President Park Geun-hye removed from office as impeachment motion upheld

Cheryl Sanders
March 11, 2017

South Korea's Constitutional Court has formally removed President Park Geun-hye from office over a corruption scandal, sparking rallies that have left two people dead.

Police were braced for violent confrontations between the two crowds after three people died and dozens were injured in clashes between police and Park supporters after the ruling on Friday.

The Constitutional Court of South Korea ousted President Park Geun-hye on March 9 after months of unrest in the country, including protests against government corruption.

South Korea for too long was held hostage by its power-hungry president, Park Geun-hye.


Park has not made a statement and remained holed up in the presidential palace, but would soon leave to her private residence, a spokesperson said. Park was also accused of neglecting her duties during the 2014 Sewol ferry sinking that killed more than 300, but the judges said the charge did not warrant deliberation by the court. In a written submission to the court on February 27, she said, "I have never been involved in corruption or graft during my political journey".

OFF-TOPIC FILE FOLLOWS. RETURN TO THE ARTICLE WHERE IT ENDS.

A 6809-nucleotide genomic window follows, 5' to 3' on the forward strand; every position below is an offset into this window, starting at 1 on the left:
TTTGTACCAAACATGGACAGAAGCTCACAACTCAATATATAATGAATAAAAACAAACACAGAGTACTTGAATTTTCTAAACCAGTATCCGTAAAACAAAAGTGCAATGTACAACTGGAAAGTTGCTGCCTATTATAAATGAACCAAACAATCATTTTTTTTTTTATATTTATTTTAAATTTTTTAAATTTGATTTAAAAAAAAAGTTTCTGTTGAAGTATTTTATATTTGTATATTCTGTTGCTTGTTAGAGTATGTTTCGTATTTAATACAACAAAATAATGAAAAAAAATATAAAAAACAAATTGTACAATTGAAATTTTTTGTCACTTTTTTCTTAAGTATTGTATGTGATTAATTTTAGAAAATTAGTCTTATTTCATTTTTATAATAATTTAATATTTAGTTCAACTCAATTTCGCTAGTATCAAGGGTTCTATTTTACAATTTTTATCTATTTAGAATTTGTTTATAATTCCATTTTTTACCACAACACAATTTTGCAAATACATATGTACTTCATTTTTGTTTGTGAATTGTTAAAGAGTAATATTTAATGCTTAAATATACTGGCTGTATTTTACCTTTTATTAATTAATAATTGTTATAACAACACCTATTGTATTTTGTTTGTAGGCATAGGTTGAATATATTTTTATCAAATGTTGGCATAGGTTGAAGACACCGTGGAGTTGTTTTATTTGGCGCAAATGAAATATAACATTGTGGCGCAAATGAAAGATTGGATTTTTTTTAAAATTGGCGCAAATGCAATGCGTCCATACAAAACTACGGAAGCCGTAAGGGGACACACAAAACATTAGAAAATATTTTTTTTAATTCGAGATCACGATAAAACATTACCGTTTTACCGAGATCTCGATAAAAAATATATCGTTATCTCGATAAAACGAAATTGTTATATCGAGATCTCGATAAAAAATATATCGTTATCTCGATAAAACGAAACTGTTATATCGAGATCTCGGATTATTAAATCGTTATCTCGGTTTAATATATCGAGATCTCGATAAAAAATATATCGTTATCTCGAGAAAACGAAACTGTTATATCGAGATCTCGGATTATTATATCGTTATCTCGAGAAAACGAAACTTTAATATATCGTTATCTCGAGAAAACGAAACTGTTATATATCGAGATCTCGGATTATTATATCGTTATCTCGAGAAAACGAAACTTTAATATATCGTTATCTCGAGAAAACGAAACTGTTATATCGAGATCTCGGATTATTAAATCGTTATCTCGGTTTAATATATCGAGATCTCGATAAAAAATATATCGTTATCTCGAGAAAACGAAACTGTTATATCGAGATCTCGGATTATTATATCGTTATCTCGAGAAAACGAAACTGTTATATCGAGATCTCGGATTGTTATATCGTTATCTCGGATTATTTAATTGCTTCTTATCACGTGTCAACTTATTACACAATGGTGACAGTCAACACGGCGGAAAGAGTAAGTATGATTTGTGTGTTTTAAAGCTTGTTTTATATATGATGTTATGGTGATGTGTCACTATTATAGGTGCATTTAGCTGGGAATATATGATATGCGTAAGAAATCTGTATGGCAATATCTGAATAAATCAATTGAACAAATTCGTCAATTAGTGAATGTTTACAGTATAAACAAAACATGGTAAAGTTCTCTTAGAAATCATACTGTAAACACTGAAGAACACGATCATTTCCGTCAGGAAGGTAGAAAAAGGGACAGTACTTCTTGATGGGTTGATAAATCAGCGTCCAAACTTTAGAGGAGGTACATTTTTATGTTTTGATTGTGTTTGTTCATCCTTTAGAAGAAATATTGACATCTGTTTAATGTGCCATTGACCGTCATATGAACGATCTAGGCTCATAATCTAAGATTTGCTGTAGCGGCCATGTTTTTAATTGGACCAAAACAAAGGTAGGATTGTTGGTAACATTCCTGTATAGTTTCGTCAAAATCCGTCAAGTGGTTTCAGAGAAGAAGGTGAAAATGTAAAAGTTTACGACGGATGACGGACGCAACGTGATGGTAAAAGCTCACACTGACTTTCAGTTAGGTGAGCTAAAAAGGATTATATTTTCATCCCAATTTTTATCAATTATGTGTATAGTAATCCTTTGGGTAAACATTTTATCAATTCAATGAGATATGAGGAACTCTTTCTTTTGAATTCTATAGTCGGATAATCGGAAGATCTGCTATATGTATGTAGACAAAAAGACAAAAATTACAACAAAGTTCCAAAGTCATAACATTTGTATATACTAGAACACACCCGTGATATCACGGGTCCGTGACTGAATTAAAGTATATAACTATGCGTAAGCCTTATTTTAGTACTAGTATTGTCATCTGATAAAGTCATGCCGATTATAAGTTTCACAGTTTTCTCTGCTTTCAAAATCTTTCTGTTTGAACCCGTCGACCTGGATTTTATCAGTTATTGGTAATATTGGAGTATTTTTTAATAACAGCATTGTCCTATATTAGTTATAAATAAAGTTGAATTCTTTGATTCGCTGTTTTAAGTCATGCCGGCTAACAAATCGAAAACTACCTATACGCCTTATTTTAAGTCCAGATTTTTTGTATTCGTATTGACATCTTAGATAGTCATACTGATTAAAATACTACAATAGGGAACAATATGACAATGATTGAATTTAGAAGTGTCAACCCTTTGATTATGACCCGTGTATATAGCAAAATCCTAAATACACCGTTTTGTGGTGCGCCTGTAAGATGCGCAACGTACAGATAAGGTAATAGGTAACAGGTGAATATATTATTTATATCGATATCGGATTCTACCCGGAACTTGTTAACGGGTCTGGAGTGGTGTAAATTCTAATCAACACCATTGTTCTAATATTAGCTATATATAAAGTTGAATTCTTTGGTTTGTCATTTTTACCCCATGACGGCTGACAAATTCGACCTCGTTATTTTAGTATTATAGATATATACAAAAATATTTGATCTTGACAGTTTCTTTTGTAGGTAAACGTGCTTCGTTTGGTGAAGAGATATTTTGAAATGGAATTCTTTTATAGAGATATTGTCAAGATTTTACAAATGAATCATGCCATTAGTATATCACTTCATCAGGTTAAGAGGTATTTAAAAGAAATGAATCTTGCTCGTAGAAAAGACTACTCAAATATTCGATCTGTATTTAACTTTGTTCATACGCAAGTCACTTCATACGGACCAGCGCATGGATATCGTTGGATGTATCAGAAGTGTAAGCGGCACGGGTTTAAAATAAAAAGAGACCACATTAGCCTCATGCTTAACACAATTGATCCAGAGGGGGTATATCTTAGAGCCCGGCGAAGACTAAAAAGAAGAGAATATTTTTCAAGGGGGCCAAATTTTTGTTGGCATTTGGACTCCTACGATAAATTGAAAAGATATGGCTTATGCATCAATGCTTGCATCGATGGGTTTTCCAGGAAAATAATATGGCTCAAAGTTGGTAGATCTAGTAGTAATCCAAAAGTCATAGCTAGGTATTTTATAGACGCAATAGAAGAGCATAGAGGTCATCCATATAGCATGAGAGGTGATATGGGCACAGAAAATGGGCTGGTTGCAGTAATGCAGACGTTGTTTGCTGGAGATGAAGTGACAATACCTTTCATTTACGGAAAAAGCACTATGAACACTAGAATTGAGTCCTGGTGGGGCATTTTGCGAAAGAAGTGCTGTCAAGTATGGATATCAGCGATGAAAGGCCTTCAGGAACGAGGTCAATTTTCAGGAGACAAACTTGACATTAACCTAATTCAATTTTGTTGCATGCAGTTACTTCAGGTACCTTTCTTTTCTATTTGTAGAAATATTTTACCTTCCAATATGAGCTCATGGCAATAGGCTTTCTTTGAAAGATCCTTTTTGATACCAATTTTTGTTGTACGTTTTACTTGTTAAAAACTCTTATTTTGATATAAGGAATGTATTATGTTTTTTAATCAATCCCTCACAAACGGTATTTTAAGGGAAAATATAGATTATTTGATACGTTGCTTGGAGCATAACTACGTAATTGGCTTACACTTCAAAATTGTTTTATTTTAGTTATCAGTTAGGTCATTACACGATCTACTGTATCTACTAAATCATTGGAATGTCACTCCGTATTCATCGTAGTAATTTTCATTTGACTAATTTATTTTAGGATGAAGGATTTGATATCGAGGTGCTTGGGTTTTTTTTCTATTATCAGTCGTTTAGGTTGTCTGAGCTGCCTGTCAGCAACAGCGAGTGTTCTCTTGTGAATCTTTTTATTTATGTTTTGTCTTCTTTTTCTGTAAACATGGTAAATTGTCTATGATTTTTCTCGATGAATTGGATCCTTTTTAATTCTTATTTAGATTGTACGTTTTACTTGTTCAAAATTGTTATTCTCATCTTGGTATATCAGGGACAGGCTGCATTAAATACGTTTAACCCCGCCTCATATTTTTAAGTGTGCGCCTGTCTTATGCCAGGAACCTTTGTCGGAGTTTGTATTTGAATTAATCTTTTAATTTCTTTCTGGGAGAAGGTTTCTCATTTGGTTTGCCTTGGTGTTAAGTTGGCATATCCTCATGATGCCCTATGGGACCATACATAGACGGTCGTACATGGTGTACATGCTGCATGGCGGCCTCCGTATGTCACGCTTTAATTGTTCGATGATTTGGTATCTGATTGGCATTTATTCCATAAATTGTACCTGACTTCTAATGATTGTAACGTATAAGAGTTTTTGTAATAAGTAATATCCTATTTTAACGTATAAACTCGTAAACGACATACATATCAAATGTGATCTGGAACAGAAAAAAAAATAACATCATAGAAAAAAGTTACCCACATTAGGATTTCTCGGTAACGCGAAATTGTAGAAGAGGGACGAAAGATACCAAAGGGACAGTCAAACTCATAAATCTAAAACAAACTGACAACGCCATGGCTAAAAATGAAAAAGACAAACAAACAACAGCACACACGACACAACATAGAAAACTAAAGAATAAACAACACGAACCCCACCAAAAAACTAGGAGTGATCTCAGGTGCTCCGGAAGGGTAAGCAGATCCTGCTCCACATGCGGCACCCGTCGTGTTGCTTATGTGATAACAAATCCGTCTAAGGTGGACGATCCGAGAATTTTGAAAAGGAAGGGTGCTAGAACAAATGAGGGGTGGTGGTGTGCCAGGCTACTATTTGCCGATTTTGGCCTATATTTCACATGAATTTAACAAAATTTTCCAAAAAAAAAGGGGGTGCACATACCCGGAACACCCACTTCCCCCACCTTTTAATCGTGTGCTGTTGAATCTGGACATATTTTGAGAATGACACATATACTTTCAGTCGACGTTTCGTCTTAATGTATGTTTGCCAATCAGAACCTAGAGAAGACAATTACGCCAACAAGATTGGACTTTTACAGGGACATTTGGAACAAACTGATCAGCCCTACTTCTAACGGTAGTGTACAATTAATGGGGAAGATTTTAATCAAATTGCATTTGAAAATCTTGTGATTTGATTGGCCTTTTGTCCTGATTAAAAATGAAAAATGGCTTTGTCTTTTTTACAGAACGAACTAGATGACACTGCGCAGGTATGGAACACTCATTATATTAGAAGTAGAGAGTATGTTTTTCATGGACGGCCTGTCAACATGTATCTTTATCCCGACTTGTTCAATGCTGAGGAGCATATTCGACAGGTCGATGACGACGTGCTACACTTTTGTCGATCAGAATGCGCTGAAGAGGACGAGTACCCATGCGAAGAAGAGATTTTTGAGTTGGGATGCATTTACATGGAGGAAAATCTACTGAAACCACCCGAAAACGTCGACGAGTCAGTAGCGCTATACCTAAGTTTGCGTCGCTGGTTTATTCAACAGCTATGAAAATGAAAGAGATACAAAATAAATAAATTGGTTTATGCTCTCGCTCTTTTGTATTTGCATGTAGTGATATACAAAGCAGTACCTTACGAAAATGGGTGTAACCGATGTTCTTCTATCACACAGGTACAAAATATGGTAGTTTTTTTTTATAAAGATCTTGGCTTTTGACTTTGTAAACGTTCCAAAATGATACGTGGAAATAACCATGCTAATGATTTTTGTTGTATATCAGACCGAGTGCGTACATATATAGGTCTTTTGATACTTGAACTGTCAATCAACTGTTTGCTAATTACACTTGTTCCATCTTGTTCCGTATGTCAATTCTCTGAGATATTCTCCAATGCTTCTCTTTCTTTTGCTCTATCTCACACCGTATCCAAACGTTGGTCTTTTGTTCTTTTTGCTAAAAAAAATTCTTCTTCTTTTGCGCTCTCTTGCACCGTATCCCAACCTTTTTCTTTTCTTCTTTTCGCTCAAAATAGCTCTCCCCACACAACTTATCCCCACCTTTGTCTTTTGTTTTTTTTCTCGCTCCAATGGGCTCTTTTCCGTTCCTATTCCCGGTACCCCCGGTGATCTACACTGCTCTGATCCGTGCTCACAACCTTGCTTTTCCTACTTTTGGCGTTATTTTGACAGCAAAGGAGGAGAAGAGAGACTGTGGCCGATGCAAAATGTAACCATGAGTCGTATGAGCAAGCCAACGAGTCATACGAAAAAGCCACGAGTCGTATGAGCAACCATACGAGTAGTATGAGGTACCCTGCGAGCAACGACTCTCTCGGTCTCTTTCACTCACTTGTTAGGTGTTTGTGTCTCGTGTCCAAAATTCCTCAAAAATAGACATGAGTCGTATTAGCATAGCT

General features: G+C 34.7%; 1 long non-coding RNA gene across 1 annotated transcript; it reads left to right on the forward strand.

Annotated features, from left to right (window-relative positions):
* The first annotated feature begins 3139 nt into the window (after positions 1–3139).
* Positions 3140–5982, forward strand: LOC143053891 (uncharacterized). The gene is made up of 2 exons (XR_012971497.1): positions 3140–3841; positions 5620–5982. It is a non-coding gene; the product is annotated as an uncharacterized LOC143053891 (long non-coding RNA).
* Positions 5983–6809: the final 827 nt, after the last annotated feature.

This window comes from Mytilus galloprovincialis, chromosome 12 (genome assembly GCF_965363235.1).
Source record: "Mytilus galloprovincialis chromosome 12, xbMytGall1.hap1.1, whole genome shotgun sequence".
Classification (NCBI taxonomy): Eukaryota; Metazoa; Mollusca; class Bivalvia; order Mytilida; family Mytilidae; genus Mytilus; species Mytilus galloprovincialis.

Prosecutors have branded Park as an accomplice to her longtime confidante Choi Soon-sil, who is now in custody for multiple charges including bribery.

She is also accused of soliciting bribes from the head of the Samsung Group for government favours including the backing of a merger of two Samsung affiliates in 2015 that was seen to support the succession of control over the country's largest "chaebol" conglomerate. All have denied wrongdoing.

She took office as the 18th president four years ago, after winning over a majority of vote in the December 2012 presidential election. Worse for her, losing the office potentially opens her up to criminal prosecution.


Park's removal would allow South Korean policy makers - including acting President Hwang Kyo-ahn - to focus more on a slowing economy, escalating tensions with North Korea and economic retaliation from China over the the Thaad missile-defense system. Lee's trial for bribery and embezzlement began on Thursday, in a court case being billed as the trial of the century.

Prime Minister and acting President Hwang Kyo-Ahn said:"To stop internal conflicts from intensifying, we should manage the social order and keep a stable government so that national anxiety and the global community's concern can be settled".

The rather swift downfall of South Korea's first female president is complete.


Other reports by iNewsToday

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